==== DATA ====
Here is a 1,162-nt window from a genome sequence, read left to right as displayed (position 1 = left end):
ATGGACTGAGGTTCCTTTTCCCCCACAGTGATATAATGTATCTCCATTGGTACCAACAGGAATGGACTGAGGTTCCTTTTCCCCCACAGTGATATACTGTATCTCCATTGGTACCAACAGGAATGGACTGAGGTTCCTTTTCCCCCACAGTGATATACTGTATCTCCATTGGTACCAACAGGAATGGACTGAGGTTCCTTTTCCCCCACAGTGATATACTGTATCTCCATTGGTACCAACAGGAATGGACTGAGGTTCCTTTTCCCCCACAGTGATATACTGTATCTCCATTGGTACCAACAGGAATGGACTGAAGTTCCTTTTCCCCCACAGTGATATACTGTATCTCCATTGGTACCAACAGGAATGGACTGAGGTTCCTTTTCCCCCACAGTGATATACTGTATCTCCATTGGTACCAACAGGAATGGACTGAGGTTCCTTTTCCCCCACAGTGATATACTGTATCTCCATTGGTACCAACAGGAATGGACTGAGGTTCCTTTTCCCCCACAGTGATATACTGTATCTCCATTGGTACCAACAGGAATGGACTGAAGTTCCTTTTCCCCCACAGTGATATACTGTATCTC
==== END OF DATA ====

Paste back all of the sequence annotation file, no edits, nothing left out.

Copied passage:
Here is a 1,162-nt window from a genome sequence, read left to right as displayed (position 1 = left end):
ATGGACTGAGGTTCCTTTTCCCCCACAGTGATATAATGTATCTCCATTGGTACCAACAGGAATGGACTGAGGTTCCTTTTCCCCCACAGTGATATACTGTATCTCCATTGGTACCAACAGGAATGGACTGAGGTTCCTTTTCCCCCACAGTGATATACTGTATCTCCATTGGTACCAACAGGAATGGACTGAGGTTCCTTTTCCCCCACAGTGATATACTGTATCTCCATTGGTACCAACAGGAATGGACTGAGGTTCCTTTTCCCCCACAGTGATATACTGTATCTCCATTGGTACCAACAGGAATGGACTGAAGTTCCTTTTCCCCCACAGTGATATACTGTATCTCCATTGGTACCAACAGGAATGGACTGAGGTTCCTTTTCCCCCACAGTGATATACTGTATCTCCATTGGTACCAACAGGAATGGACTGAGGTTCCTTTTCCCCCACAGTGATATACTGTATCTCCATTGGTACCAACAGGAATGGACTGAGGTTCCTTTTCCCCCACAGTGATATACTGTATCTCCATTGGTACCAACAGGAATGGACTGAAGTTCCTTTTCCCCCACAGTGATATACTGTATCTC